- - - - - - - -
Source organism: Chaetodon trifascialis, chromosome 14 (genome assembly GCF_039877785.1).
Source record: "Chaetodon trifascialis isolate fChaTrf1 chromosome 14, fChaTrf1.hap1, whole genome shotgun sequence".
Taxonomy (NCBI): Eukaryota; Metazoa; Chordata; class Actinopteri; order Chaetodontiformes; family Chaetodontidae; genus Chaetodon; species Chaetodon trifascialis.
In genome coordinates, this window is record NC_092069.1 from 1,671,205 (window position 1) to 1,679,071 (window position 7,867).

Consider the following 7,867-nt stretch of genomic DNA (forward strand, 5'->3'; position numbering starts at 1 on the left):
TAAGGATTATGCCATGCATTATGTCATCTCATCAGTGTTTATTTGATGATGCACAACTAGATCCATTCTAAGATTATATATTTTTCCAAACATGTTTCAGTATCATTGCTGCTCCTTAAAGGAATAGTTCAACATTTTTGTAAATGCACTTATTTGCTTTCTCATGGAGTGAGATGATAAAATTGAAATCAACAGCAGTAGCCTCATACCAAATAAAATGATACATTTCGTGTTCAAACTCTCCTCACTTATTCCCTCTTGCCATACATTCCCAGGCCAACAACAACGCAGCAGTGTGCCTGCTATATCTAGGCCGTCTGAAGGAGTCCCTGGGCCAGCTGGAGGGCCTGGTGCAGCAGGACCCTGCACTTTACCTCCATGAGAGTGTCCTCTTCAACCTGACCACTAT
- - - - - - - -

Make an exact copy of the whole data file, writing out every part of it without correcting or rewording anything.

Source organism: Chaetodon trifascialis, chromosome 14 (genome assembly GCF_039877785.1).
Source record: "Chaetodon trifascialis isolate fChaTrf1 chromosome 14, fChaTrf1.hap1, whole genome shotgun sequence".
Taxonomy (NCBI): Eukaryota; Metazoa; Chordata; class Actinopteri; order Chaetodontiformes; family Chaetodontidae; genus Chaetodon; species Chaetodon trifascialis.
In genome coordinates, this window is record NC_092069.1 from 1,671,205 (window position 1) to 1,679,071 (window position 7,867).

Consider the following 7,867-nt stretch of genomic DNA (forward strand, 5'->3'; position numbering starts at 1 on the left):
TAAGGATTATGCCATGCATTATGTCATCTCATCAGTGTTTATTTGATGATGCACAACTAGATCCATTCTAAGATTATATATTTTTCCAAACATGTTTCAGTATCATTGCTGCTCCTTAAAGGAATAGTTCAACATTTTTGTAAATGCACTTATTTGCTTTCTCATGGAGTGAGATGATAAAATTGAAATCAACAGCAGTAGCCTCATACCAAATAAAATGATACATTTCGTGTTCAAACTCTCCTCACTTATTCCCTCTTGCCATACATTCCCAGGCCAACAACAACGCAGCAGTGTGCCTGCTATATCTAGGCCGTCTGAAGGAGTCCCTGGGCCAGCTGGAGGGCCTGGTGCAGCAGGACCCTGCACTTTACCTCCATGAGAGTGTCCTCTTCAACCTGACCACTAT